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Greenlighting Movies: A High-Risk Game

David Picker’s memoir 'Musts, Maybes and Nevers' recalls era of Bond, Beatles and the Britpack

Studio executives are very talented at running for cover. Hence when a movie tanks it’s often impossible to determine who gave it the greenlight. Who really said yes to “The Lone Ranger?”

Picking movies is a perilous job, as I was reminded in reading a candid new memoir, “Musts, Maybes and Nevers,” by David Picker, a savvy executive who presided over the slates of United Artists, Warner Bros. and Columbia Pictures during his studio years.

Picker’s smart decisions helped trigger such memorable films as “Midnight Cowboy,” “A Hard Day’s Night,” “Tom Jones” and the James Bond sequels. But he also owns up to those projects he let get away — “The Graduate,” “Bonnie & Clyde” and “American Graffiti” among them.

“If I had made all the projects I turned down and turned down all the projects I had made, I probably would have had the same number of hits and flops,” Picker concludes facetiously.

In his book, as in person, Picker exudes a modesty rare in his profession. He lucked into a dream job at UA in the mid ’60s — a moment when an array of brilliant young filmmakers (mostly English) burst on the scene — Tony Richardson, Richard Lester, John Schlesinger et al. Though suspicious of Hollywood, the young filmmakers liked Picker, and loved UA’s newly pro ered deal: The studio offered to put up the financing with no creative constraints, giving directors final cut provided budgets were adhered to. Income was split 50-50.

UA feasted off its English connection, and Picker was charmed by Europe’s auteurs. Even the wary Ingmar Bergman was eager for a meeting, and signed a four-picture deal.

Picker’s appetite for more commercial fare met with both success and frustration. He was avid in his pursuit of the Beatles, and thrilled to learn that they were eager to make a movie. The match with director Richard Lester (who was an expat American) was perfect until Picker discovered that UA’s legal department had clumsily given away its rights to re-release the film (Harvey Weinstein was the ultimate beneficiary).

Picker was equally persistent in his pursuit of the James Bond books. Ian Fleming, Picker learned, simply didn’t like movies. Lew Wasserman tried to help, offering interest from Alfred Hitchcock, but that didn’t work either. After many months, a $50,000 six-month option was finally negotiated through producers Cubby Broccoli and Harry Saltzman, and Picker glommed onto the deal, then considered exorbitant. It didn’t turn out to be.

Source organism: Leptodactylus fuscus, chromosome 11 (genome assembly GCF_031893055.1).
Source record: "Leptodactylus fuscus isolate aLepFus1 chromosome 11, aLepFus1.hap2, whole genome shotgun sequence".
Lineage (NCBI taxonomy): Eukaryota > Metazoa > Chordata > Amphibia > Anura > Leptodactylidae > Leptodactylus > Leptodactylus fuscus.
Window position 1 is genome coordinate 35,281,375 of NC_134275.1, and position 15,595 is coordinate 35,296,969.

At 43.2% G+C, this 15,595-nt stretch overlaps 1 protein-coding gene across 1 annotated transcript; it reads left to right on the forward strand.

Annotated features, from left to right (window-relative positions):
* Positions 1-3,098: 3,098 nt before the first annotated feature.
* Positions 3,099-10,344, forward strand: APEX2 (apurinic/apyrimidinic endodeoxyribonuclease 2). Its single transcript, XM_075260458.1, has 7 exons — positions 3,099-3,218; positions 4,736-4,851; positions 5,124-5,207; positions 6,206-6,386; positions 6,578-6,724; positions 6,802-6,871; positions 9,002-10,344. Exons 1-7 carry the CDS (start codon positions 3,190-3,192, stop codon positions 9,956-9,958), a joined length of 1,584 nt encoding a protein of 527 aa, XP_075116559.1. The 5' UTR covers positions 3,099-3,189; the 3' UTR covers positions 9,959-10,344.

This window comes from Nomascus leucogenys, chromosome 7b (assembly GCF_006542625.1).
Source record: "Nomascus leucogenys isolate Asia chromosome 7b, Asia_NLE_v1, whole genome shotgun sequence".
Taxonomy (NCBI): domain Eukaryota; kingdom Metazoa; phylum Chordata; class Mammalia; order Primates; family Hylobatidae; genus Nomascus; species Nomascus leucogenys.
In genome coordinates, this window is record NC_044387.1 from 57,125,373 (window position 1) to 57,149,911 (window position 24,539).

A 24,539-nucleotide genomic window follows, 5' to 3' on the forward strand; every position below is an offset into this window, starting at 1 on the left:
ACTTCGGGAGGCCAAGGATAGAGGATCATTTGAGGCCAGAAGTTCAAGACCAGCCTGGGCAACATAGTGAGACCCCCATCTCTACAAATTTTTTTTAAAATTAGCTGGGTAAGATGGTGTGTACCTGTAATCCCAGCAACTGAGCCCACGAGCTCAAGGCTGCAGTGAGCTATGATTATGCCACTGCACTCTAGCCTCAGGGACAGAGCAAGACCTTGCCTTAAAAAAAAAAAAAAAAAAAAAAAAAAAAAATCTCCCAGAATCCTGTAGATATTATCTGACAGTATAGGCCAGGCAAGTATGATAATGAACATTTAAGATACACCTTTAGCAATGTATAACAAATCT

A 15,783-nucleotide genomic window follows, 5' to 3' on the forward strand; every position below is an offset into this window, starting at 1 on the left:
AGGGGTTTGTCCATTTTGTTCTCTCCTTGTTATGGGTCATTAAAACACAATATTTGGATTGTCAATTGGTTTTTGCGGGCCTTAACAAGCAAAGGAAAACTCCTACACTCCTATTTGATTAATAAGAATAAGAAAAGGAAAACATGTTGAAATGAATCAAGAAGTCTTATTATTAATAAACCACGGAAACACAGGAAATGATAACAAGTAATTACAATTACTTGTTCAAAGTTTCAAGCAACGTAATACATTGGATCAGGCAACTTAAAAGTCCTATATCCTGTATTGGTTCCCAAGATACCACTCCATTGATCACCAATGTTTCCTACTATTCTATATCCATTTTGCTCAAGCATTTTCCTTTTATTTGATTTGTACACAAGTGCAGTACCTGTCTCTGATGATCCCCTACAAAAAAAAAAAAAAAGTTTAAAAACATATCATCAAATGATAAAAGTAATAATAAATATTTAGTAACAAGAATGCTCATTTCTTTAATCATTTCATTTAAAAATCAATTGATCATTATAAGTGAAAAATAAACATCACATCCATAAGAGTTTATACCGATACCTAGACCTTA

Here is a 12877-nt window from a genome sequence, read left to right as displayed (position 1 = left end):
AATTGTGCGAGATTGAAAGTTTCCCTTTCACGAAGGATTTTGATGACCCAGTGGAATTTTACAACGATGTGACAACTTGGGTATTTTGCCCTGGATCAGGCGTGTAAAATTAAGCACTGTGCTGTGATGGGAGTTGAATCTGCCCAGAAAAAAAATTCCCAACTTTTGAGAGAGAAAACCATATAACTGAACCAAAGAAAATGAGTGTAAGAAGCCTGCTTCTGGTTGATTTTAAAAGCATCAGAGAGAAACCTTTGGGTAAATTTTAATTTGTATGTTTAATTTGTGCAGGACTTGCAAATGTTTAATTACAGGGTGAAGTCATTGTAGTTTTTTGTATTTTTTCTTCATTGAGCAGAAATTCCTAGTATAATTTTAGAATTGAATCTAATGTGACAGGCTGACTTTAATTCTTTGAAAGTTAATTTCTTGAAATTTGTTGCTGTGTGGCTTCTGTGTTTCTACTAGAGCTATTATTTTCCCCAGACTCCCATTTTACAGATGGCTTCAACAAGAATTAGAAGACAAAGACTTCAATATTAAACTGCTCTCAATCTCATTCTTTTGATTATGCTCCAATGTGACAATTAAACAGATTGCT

Over the next several years UA’s presence in the U.S. movie business expanded exponentially, but Picker is candid about his stormy encounters with several American filmmakers at UA and at other studios. Elaine May fought fiercely over the cut of “Mikey and Nicky,” and two reels of the negative mysteriously vanished from the lab. They magically reappeared when Picker made concessions on the cut.

There were battles with Stanley Kramer, who delivered a four-hour cut of “It’s A Mad Mad Mad Mad World” and refused to trim a frame. Picker’s relationship with Robert Altman was also one of continuous combat — “Altman was a prick,” Picker concludes.

Picker’s memoir is steeped in praise for UA’s founding fathers, Arthur Krim and Robert Benjamin, two seemingly sedate lawyers who harbored a passion for film. But at Paramount, Picker writes that Barry Diller pulled the rug out from under him after only a few months. “Diller was star driven,” Picker explains, while Picker was bent on pursuing fi lmmakers and good material.

At his several jobs later in his career, Picker (now 81), never matched his success at UA, but then no single studio since that time ever equaled UA’s parade of hits. As Norman Lear points out, directors like Billy Wilder, Fellini, Bertolucci and Bergman chose to work for UA because “Picker’s focus group was his gut.” Said Lear: “His handshake was his word, and his investment in talent gave him free rein.”

Picker responds with typical modesty. “The history of Hollywood decisionmaking,” he writes, “is replete with people taking credit for things they had little responsibility for while distancing themselves from any disaster.”

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